Any hope that I might be able to explore this smuggler’s roost proved short-lived. Our smuggling hostess returned alone with a stressed look on her ashen face. She explained that thirty other Haitians were in a house up the road on the Nicaraguan side. A guide would lead them that night to a handoff to guides a few miles inside Nicaragua who will take them to Honduras.

She explained that the powers that be—meaning the local gangs that ran the town—were unhappy with her for bringing us to La Trocha. Terrible scenarios flashed through my mind, like one where she would pay with her life for granting a favor to me.

“I’m so sorry. I would never want to cause you trouble,” I said, sincerely. I asked what she thought they would do to her now.

Oh, she would be okay, she replied. She was far more worried about us. At this very moment, she explained, pointing to a tin roof of a building on the Nicaragua side, leaders of the two gangs that run the settlement were in an emergency committee meeting about us.

“Oh, really?” I asked, somewhat alarmed. “What’s that meeting about?”

“About what to do with you,” she responded. “If I were you, I’d leave before they decide.”

Within a minute or two, I was trundling back over the rocky track the way I’d driven in, checking my six all forty miles back to Los Chiles for any indication that anyone was following with a meeting decision. Worse was yet to come for me as I’ll explain shortly.

But for anyone in the world who wanted to reach the American border through the Darien Gap, the Biden administration did all in its power—unthinkingly—to enrich the facilitating gangs of La Trocha.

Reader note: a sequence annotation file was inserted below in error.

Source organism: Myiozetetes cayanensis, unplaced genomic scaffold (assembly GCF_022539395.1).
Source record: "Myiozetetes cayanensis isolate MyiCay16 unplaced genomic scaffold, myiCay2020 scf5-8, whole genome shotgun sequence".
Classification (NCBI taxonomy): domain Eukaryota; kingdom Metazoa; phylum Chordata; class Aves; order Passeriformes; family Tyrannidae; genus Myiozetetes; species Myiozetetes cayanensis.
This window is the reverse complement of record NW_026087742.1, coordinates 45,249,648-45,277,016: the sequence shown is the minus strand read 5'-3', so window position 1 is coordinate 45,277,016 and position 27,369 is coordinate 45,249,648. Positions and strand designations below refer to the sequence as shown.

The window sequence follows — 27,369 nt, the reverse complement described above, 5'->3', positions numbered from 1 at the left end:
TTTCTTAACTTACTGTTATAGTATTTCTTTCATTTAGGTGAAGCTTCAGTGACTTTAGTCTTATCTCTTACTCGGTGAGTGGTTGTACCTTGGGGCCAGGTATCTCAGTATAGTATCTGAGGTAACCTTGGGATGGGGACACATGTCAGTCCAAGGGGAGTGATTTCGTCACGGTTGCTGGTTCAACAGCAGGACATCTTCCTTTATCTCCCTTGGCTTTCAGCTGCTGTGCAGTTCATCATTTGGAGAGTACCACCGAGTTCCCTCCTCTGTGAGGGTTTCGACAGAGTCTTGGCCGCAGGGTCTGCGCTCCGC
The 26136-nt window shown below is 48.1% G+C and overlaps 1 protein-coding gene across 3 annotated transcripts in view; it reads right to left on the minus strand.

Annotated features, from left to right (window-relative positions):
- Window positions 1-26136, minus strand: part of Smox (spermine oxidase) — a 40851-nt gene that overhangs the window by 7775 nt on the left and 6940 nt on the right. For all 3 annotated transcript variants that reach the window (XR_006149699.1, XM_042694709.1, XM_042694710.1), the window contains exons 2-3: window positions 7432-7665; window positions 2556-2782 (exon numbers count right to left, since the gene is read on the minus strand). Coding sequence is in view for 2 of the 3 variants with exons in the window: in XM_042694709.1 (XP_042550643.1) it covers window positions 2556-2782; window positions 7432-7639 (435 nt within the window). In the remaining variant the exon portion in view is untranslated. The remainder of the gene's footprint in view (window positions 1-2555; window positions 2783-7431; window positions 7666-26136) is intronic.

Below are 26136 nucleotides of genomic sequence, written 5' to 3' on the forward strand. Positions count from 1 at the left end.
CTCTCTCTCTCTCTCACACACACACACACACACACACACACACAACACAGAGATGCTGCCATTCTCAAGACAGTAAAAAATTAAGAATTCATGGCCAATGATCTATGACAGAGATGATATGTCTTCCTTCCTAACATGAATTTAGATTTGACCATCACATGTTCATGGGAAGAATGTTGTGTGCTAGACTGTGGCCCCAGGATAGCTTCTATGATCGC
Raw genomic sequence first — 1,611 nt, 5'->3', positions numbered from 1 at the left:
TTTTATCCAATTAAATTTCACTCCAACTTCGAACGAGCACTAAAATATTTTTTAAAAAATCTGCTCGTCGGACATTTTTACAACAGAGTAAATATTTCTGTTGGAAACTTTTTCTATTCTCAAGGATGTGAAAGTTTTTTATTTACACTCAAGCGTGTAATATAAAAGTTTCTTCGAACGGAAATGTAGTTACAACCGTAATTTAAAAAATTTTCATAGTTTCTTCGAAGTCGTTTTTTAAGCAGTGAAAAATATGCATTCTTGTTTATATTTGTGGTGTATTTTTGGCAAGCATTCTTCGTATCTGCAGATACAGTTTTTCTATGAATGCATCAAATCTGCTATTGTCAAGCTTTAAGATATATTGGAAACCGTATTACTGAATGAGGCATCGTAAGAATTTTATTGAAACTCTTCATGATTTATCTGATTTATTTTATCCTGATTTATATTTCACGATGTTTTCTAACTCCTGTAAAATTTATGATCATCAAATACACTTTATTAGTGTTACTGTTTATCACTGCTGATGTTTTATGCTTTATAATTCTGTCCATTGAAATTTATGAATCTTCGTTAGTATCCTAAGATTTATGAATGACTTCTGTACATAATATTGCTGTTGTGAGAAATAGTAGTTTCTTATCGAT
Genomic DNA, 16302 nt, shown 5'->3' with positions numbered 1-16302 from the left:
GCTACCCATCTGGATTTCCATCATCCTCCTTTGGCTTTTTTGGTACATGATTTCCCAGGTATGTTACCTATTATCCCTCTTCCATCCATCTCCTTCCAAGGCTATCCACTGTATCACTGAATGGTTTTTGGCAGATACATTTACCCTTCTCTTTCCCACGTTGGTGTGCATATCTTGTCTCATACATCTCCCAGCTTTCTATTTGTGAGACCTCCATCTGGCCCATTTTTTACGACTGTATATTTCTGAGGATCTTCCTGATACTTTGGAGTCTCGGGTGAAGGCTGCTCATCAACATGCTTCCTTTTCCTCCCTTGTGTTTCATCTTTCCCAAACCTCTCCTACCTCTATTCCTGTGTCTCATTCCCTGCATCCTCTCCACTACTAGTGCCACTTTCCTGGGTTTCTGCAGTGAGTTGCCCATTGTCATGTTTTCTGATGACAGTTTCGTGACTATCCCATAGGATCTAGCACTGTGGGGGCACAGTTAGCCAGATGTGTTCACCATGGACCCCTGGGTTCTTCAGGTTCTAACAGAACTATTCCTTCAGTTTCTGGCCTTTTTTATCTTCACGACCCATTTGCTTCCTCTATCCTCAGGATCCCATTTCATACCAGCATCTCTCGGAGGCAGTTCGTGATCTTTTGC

The views expressed here are the writer’s and are not necessarily endorsed by Homeland Security Today, which welcomes a broad range of viewpoints in support of securing our homeland. To submit a piece for consideration, email editor @ hstoday.us.

Todd Bensman
Todd Bensman is the Center for Immigration Studies' Texas-based Senior National Security Fellow. He is the author of the forthcoming book "America’s Covert Border War: The Untold Story of the Nation’s Battle to Prevent Jihadist Infiltration," due in February 2021 from Bombardier Books. Prior to joining CIS in August 2018, Bensman led homeland security intelligence efforts for nine years in the public sector. Bensman’s body of work with policy and intelligence operations is founded on more than 20 years of experience as an award-winning journalist covering national security topics, with particular focus on the Texas border. In 2009, Bensman transitioned from journalism to join the Texas Department of Public Safety's Intelligence and Counterterrorism Division, where he managed teams of intelligence analysts that worked in concert with federal homeland security and U.S. Intelligence Community agencies to identify and mitigate terrorism threats. From the State of Texas fusion center for nine years, he designed and directed collection operations that fed into the Intelligence Community and prompted or advanced federal counterterrorism investigations. Among his original programs was a specialized effort to help federal partners disrupt human smuggling networks transporting migrants to the U.S. land border from countries where Islamist terrorist organizations are active. Prior to his government experience, Bensman worked on staff for The Dallas Morning News, CBS, and Hearst Newspapers, covering the FBI, federal law enforcement and serving on investigative teams.